It bans the government [initially only the federal government, but after the 14th Amendment, all governments] from acting to inhibit anyone's right to speak freely [except under certain judicially limited circumstances, e.g. crying "fire" in a crowded theater, etc.] I don't quit see how Utah's open records law is based on First Amendment guarantees. I don't see how the First Amendment inhibits the government's ability not to speak if it wishes not to. Am I missing something?

dan s. said...

Following up on my previous post, perhaps I should add that the words "confidential" and "sensitive" are not defined in Utah's open records law, so in the context of the ethics pledge, I would interpret these words to mean that some official decides the information is confidential or sensitive, and some other official is expected to honor that decision, whatever the law might say. That's not the way it's supposed to work.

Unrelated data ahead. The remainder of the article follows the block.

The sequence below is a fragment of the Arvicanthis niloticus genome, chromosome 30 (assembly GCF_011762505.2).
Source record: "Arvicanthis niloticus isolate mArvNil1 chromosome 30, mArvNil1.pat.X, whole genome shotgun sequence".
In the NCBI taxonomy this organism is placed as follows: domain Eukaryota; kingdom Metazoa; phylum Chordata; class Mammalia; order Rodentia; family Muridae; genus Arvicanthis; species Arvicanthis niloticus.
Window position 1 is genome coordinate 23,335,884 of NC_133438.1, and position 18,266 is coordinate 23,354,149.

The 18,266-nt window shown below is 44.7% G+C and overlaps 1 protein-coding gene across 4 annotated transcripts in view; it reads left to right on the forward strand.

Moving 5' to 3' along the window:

dan s. said...

Curm: You raise a subtle (and perhaps controversial) point. See this Supreme Court opinion by Stevens in 1980:

Curmudgeon said...


Doesn't seem much to bear on the matter, except tangentially. The case dealt with whether the press had the right to attend a criminal trial. Trials being under our law open processes... at least before Bush became President... the court ruled the press could not be excluded. That there was no agreement that this necessarily involved some kind of broader first amendment obligation on the part of government to make available any or all information that might prove of interest or significance to the press or public seems clear from the fact there there were five, count 'em five, concurring opinions. Narrow decision on a narrow issue involving press access to public criminal trials.

Whatever right of access, however narrowly defined, might have sprung from this case on which the majority had so much difficulty agreeing as to its broader significance, has not survived, I think, decisions of the Roberts court relating to government's right to deny access on national security grounds, and the court's flat unwillingness to inquire into the "reasonableness" of the grounds on which government makes that claim.